Although there are many variations of mold that are harmless, certain strains of mold, including those mentioned above have the potential to release toxins that can be hazardous to human health so are best avoided.

There are also less common color variations of mold that can be found growing on food, including red, pink, and orange molds. It is more common for these types of molds to release toxins, so any signs of these on either dry or cooked rice means it should be thrown away immediately.

Black mold on rice

If you find patches of mold on either cooked or dry rice, you should throw the rice away immediately. There are several strains of black mold that can produce mycotoxins that can be very harmful to human health, and so should not be eaten.

White mold on rice

White mold, (commonly Aspergillus, Cladosporium, and penicillium strains), can also be found in any location where there are sufficient nutrients, warmth, and moisture levels. Whilst not all strains of white mold are toxic, there are several that can still produce aflatoxins which can cause harm to the body, so no risk should be taken with these either.

Green mold on rice

One of the three most common colors of mold found on rice and food, in general, is green mold. As you can probably tell, green mold is no better to eat than other strains, as it can still cause gastrointestinal discomfort, nausea, headaches, and shortness of breath if released spores are inhaled.

As a general rule, there is no color of mold that grows on rice that can be safely consumed. If you are not sure of exactly the strain you are dealing with, it is certainly not worth the risk to try to still eat any form of rice, with any color of mold living on it.

Why does my rice smell moldy?

Mold growth isn’t always detectable to the naked eye. In rice, the mold could in fact be growing a few inches from the surface, so you would not initially see any formed patches.

What you would be able to notice, however, is a decidedly musty odor when you open up the packet. Some people compare the smell of mold to used gym socks or a cave or basement.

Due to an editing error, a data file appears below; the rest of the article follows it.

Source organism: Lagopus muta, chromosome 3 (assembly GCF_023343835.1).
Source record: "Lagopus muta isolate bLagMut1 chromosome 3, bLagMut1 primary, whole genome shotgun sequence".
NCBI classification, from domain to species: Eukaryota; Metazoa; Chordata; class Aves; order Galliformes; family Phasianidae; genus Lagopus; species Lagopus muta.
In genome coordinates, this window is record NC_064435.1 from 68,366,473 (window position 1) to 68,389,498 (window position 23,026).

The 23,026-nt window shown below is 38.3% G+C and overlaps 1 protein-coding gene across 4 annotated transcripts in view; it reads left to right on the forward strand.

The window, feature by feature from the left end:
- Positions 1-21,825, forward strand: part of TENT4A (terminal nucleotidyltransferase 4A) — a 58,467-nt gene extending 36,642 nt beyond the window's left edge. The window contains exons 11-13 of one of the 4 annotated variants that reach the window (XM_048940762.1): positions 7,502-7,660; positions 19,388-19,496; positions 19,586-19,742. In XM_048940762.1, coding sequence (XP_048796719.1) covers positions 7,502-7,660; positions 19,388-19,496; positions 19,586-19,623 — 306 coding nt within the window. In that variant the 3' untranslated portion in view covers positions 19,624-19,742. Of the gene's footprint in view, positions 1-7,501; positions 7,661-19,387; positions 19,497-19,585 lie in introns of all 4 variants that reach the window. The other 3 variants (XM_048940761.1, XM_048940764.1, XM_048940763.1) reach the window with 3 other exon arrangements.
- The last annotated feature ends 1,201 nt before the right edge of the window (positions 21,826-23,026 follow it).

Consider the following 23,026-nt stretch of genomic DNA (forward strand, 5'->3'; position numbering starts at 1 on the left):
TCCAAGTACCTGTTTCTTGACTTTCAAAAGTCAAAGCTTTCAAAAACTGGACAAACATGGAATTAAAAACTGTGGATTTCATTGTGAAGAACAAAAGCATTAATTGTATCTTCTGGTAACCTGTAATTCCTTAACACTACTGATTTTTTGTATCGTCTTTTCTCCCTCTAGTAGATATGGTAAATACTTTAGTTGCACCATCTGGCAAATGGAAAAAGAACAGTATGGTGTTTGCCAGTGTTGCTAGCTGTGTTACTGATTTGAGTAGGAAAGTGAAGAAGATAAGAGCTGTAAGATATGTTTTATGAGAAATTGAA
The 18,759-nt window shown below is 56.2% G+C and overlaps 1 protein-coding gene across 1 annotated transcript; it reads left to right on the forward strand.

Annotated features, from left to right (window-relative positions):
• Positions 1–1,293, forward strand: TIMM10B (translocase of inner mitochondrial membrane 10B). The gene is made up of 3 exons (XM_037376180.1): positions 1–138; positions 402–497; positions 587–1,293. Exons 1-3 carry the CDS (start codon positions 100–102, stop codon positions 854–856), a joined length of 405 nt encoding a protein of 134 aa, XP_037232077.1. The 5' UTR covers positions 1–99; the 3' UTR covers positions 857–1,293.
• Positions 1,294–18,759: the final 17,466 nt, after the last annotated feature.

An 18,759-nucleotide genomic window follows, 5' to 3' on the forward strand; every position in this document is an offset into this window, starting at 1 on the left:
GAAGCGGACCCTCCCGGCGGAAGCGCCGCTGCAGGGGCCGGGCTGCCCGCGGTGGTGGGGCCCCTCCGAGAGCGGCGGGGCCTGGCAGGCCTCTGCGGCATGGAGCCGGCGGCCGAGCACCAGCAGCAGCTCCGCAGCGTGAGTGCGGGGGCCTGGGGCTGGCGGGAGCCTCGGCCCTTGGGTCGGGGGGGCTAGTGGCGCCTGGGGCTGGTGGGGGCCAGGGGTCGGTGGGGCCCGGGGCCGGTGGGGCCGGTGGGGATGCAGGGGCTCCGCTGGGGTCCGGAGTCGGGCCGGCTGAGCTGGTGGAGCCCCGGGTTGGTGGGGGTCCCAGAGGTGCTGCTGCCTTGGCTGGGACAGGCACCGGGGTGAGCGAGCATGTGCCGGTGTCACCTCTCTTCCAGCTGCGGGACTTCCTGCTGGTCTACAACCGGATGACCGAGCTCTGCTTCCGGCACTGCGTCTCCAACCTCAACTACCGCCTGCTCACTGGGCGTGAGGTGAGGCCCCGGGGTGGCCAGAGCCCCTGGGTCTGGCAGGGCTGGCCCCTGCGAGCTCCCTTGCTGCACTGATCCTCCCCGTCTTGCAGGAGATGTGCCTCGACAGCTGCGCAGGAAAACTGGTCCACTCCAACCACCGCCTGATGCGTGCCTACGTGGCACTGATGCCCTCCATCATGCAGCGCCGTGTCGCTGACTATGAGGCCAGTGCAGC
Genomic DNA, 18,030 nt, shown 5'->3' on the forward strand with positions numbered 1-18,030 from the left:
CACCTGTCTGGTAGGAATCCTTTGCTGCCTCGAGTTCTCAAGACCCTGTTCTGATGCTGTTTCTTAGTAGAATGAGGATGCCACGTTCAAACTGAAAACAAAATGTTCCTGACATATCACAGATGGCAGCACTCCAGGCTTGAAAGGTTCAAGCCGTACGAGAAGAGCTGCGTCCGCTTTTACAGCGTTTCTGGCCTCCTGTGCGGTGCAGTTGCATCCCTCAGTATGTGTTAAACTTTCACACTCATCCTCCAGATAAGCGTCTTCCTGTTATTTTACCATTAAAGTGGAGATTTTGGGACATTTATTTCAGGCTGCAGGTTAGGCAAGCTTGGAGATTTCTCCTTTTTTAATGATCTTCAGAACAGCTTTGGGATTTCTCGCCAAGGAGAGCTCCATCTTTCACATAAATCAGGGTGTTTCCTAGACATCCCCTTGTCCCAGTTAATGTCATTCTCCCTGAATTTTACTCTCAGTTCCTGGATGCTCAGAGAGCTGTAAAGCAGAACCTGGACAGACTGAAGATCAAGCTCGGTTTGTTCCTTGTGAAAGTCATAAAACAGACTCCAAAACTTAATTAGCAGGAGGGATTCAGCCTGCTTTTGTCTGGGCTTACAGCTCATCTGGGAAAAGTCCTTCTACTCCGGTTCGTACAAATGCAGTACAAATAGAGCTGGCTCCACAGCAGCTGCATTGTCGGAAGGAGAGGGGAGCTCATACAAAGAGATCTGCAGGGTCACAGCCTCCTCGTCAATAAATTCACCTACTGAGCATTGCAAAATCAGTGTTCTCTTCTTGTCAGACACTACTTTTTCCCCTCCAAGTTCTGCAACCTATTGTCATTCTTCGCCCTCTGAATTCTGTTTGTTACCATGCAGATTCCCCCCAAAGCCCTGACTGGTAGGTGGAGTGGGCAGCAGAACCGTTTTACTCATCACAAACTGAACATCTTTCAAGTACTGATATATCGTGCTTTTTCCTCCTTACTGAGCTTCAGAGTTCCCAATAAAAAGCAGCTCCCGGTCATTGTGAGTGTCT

If you notice this smell, your rice is bad and it should not be consumed and should be thrown away.

What is pink mold on rice?

There are several mold strains that when grown have a pink hue to them, these are Aureobasidium and Fusarium.

Whilst you may automatically assume that the pink formation you see on your rice is mold, the two strains mentioned above grow more commonly on meat and dairy products. What you are more likely to be seeing is a form of bacteria called Serratia Marcescens.

If you spot any signs of pink formations growing on your rice, it should be thrown away and not eaten. Serratia Marcescens is known to cause several types of infections in humans, such as UTI, respiratory, conjunctivitis, and keratitis.


By the end of reading this article, you will have learned a great deal about why mold forms on rice, whether or not it’s still safe to eat, what kind of mold grows, and whether moldy rice can be saved.

In the case of rice, It’s important to remember the old adage, “If in doubt, throw it out”. Much as no one likes wasting food, in some circumstances, your health could be put at risk if you try to eat around mold just to save on buying another packet. It’s not worth the risk for a small saving.

Chris Walker

Chris Walker has struggled for several years with mold after buying his own property. After finding the solutions to several issues around his home, he decided to create this site in order to answer as many questions about mold and mildew as possible to help others dealing with the same problems.

Recent Posts